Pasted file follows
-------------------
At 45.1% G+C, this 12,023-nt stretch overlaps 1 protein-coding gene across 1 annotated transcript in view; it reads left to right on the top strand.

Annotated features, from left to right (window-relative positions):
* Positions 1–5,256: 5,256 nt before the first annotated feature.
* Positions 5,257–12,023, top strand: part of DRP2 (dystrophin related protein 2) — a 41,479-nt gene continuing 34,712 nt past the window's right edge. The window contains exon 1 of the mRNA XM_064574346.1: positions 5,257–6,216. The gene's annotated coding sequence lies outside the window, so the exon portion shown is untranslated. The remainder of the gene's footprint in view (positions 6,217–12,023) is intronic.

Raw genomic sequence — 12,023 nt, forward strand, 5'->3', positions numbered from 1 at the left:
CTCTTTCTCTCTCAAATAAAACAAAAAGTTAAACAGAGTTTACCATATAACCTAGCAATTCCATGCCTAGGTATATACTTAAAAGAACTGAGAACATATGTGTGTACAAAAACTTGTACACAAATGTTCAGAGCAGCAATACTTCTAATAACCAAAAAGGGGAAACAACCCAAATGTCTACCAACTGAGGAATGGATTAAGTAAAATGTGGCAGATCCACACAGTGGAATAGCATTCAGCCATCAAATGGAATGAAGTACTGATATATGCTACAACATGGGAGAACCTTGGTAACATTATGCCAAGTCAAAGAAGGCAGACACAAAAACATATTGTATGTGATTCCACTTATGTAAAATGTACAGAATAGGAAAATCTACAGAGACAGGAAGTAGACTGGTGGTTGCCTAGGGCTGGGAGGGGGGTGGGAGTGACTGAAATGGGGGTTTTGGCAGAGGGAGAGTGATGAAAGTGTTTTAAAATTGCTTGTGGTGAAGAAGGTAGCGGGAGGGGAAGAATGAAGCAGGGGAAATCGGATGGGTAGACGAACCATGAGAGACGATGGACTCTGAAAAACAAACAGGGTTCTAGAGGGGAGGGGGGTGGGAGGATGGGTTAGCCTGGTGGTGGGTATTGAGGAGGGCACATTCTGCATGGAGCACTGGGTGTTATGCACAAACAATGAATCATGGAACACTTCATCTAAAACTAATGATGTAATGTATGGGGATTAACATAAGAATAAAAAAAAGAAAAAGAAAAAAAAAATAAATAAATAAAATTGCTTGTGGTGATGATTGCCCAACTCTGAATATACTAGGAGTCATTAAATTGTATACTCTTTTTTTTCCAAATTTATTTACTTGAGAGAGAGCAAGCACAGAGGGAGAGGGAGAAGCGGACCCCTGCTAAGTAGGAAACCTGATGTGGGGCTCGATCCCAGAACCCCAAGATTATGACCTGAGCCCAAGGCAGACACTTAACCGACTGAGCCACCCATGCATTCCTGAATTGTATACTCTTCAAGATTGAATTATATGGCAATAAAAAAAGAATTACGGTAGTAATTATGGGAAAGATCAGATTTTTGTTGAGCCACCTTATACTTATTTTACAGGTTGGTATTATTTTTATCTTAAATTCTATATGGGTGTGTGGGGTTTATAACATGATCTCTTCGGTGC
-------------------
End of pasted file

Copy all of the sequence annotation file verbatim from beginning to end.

At 45.1% G+C, this 12,023-nt stretch overlaps 1 protein-coding gene across 1 annotated transcript in view; it reads left to right on the top strand.

Annotated features, from left to right (window-relative positions):
* Positions 1–5,256: 5,256 nt before the first annotated feature.
* Positions 5,257–12,023, top strand: part of DRP2 (dystrophin related protein 2) — a 41,479-nt gene continuing 34,712 nt past the window's right edge. The window contains exon 1 of the mRNA XM_064574346.1: positions 5,257–6,216. The gene's annotated coding sequence lies outside the window, so the exon portion shown is untranslated. The remainder of the gene's footprint in view (positions 6,217–12,023) is intronic.

Raw genomic sequence — 12,023 nt, forward strand, 5'->3', positions numbered from 1 at the left:
CTCTTTCTCTCTCAAATAAAACAAAAAGTTAAACAGAGTTTACCATATAACCTAGCAATTCCATGCCTAGGTATATACTTAAAAGAACTGAGAACATATGTGTGTACAAAAACTTGTACACAAATGTTCAGAGCAGCAATACTTCTAATAACCAAAAAGGGGAAACAACCCAAATGTCTACCAACTGAGGAATGGATTAAGTAAAATGTGGCAGATCCACACAGTGGAATAGCATTCAGCCATCAAATGGAATGAAGTACTGATATATGCTACAACATGGGAGAACCTTGGTAACATTATGCCAAGTCAAAGAAGGCAGACACAAAAACATATTGTATGTGATTCCACTTATGTAAAATGTACAGAATAGGAAAATCTACAGAGACAGGAAGTAGACTGGTGGTTGCCTAGGGCTGGGAGGGGGGTGGGAGTGACTGAAATGGGGGTTTTGGCAGAGGGAGAGTGATGAAAGTGTTTTAAAATTGCTTGTGGTGAAGAAGGTAGCGGGAGGGGAAGAATGAAGCAGGGGAAATCGGATGGGTAGACGAACCATGAGAGACGATGGACTCTGAAAAACAAACAGGGTTCTAGAGGGGAGGGGGGTGGGAGGATGGGTTAGCCTGGTGGTGGGTATTGAGGAGGGCACATTCTGCATGGAGCACTGGGTGTTATGCACAAACAATGAATCATGGAACACTTCATCTAAAACTAATGATGTAATGTATGGGGATTAACATAAGAATAAAAAAAAGAAAAAGAAAAAAAAAATAAATAAATAAAATTGCTTGTGGTGATGATTGCCCAACTCTGAATATACTAGGAGTCATTAAATTGTATACTCTTTTTTTTCCAAATTTATTTACTTGAGAGAGAGCAAGCACAGAGGGAGAGGGAGAAGCGGACCCCTGCTAAGTAGGAAACCTGATGTGGGGCTCGATCCCAGAACCCCAAGATTATGACCTGAGCCCAAGGCAGACACTTAACCGACTGAGCCACCCATGCATTCCTGAATTGTATACTCTTCAAGATTGAATTATATGGCAATAAAAAAAGAATTACGGTAGTAATTATGGGAAAGATCAGATTTTTGTTGAGCCACCTTATACTTATTTTACAGGTTGGTATTATTTTTATCTTAAATTCTATATGGGTGTGTGGGGTTTATAACATGATCTCTTCGGTGC